It’s official — the once-lauded Alibaba Group Holding (BABA) has become a major letdown. Already down 33% from its November peak, BABA stock has fallen another 5% Wednesday in the shadow of a somewhat lackluster first fiscal quarter, and in the wake of severely disappointed pool of investors.
The irony? Alibaba didn’t actually do poorly last quarter. It simply didn’t do as well as expected (read: “hoped”) in Q1, and with BABA stock still priced as if a sales and earnings would both top estimates, shocked investors saw fit to continue jumping ship.
The $64,000 question: Is Alibaba stock finally a buy after its nine-month, 36% drubbing, or could things still get worse from here?
In its first fiscal quarter of 2015, China’s e-commerce giant earned 59 cents per share on $3.265 billion in revenue. The good news: Analysts were only calling for a profit of 56 cents per share of Alibaba stock. The bad news: Those same pros were collectively expecting a top line of $3.32 billion.
What the media’s coverage of the Alibaba earnings report largely glossed over, though, is the strong year-over-year growth the company managed to drive. Last quarter, the company’s top line was up 28% from a year earlier. Non-GAAP per-share earnings grew 20%, from 3.05 RMB to 3.68 RMB last quarter.
Just as encouraging is the sheer volume of goods that Alibaba sold in its fiscal Q1 2016.
All told, the online retail venue facilitated $105 billion worth of gross merchandise volume, which was 34% higher than the total sales the company drove in the same quarter a year earlier. Unfortunately, analysts were modeling a 38% improvement in gross merchandise volume.
The proverbial nail in the coffin for BABA stock, however, was most likely shrinking margins.
Operating margins fell from 54% in the comparable year-ago quarter to only 52% this time around. In light of (1) greater scale that should allow for widening margins and (2) deliberate efforts to cut expenses during the quarter (especially the expense of employees — in May, Jack Ma announced an outright hiring freeze), it’s a troubling step in the wrong direction.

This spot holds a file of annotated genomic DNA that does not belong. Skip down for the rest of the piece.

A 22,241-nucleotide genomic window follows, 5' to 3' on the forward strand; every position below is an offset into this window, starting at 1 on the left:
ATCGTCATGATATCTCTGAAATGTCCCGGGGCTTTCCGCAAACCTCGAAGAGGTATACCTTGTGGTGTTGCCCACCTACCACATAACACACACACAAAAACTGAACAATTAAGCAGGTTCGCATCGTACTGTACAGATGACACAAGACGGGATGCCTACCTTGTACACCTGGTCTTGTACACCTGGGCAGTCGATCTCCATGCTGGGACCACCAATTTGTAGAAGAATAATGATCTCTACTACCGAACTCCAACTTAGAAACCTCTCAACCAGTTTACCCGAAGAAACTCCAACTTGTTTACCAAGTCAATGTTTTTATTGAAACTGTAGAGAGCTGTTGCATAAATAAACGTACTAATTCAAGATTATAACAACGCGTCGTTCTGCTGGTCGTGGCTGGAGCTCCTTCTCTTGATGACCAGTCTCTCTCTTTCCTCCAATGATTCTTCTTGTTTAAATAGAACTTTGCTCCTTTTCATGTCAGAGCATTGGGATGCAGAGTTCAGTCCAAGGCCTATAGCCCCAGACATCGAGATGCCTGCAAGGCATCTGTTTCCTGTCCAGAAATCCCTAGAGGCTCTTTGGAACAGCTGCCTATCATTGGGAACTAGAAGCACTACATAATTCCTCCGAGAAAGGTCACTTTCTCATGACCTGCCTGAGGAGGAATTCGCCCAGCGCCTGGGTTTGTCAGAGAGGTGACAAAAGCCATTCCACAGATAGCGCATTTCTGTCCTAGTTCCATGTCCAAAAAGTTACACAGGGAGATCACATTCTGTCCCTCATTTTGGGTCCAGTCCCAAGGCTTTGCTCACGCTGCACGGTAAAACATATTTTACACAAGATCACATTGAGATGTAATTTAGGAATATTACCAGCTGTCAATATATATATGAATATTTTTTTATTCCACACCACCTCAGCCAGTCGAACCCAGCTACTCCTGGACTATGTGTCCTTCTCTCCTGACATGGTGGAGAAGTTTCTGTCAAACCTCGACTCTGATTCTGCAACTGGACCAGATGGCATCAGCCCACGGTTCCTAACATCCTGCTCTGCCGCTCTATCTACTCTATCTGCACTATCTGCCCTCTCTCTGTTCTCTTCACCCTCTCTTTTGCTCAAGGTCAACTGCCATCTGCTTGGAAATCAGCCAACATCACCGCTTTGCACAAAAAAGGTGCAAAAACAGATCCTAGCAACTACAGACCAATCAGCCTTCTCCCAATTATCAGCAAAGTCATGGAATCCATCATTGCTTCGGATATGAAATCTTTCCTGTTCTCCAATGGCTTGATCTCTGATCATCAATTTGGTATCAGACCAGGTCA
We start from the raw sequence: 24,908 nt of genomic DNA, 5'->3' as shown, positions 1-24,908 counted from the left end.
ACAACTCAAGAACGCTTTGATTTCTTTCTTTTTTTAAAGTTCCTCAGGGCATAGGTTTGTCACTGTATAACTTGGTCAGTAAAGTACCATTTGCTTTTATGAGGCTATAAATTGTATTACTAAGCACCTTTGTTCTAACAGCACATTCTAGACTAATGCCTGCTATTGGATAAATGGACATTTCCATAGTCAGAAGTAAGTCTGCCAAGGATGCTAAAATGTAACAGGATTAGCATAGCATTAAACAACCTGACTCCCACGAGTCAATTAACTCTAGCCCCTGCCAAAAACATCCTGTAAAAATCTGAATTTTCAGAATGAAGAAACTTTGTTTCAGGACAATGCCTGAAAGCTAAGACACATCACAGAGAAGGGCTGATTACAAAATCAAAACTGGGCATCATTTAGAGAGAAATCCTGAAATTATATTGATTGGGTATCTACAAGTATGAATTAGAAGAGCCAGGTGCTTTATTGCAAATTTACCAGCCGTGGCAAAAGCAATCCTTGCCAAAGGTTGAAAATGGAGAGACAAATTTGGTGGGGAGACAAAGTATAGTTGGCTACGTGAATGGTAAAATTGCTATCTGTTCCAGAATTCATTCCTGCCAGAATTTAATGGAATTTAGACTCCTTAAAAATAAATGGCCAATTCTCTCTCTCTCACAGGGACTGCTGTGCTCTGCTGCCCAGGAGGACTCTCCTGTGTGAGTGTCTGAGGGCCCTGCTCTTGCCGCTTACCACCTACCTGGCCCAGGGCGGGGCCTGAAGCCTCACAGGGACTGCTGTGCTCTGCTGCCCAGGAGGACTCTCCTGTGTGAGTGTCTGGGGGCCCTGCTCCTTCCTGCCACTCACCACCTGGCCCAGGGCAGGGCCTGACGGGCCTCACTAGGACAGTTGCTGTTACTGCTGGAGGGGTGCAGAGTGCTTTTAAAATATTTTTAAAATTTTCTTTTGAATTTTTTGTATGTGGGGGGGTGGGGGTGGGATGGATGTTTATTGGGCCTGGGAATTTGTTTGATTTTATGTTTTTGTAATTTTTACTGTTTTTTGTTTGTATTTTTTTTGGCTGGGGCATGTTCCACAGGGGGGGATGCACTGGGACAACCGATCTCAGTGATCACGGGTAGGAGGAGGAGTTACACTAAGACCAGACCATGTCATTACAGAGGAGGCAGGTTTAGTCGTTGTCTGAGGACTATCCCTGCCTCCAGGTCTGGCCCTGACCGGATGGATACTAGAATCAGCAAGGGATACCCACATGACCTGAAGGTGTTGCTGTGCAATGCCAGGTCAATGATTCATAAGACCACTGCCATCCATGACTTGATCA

The Rest of the Story
Be that is it may, current owners of Alibaba stock are taking at least some solace in the fact that the company is putting a stock buyback into motion. All told, up to $4 billion worth of BABA stock could be repurchased by the organization over the course of the next two years.
On the surface, it seems like a boon for shareholders, and in many regards it is. On the other hand, it’s a $190 billion company, and taking roughly 2% of its shares out of the float isn’t exactly a game-changer.
Indeed, the stock buyback may be little more than a publicity/goodwill measure aimed to distract the market from an even more alarming reality.
The issue goes back to May’s hiring freeze, which was ultimately spurred by burgeoning employee compensation costs following calendar Q4’s results. A closer look at those costs, however, reveals much of the compensation was in the form of stock-based compensation.
Take a look at some of the commentary buried in the Alibaba earnings report:
“General and administrative expenses in the quarter ended June 30, 2015 were RMB2,244 million (US$361 million), or 11% of revenue, compared to RMB944 million, or 6% of revenue in the same quarter of 2014. The increase in general and administrative expenses as a percentage of revenue was primarily due to an increase in share-based compensation expense (as discussed in “Share-based compensation expense” below). Without the effect of share-based compensation expense, general and administrative expenses would have been RMB1,013 million (US$163 million), or 5% of revenue, in the quarter ended June 30, 2015, compared to RMB771 million, or 5% of revenue, in the same quarter of 2014.
Share-based compensation expense included in cost and expense items above in the quarter ended June 30, 2015 was RMB3,995 million (US$644 million), or 20% of revenue, an increase of 272% compared to RMB1,073 million, or 7% of revenue, in the same quarter of 2014. Share-based compensation expense decreased 14% from RMB4,632 million in the quarter ended March 31, 2015, primarily due to the effect of mark-to-market accounting arising from changes in the fair value of share-based awards granted.”
Although it’s not clear exactly how many shares were issued as compensation last quarter, nor is it clear to what extent BABA stock will be used as compensation in the foreseeable future, clearly it has been no small amount up until this point.
This seems unlikely to change in the foreseeable future either, forcing investors to wonder if every share of Alibaba stock the company buys back as part of the repurchase plan is going right out the back door again.
Like most story stocks contend with sooner or later, the Alibaba hype is beginning to fade and reality is starting to set in — no company can produce red-hot growth forever, and running online stores is expensive. Employees can be particularly expensive, even if you’re paying them with stock.
At some point, Alibaba will have to figure out how to grow without (one way or another) buying all of that growth. Until then, BABA stock will be facing a headwind.
As of this writing, James Brumley did not hold a position in any of the aforementioned securities.
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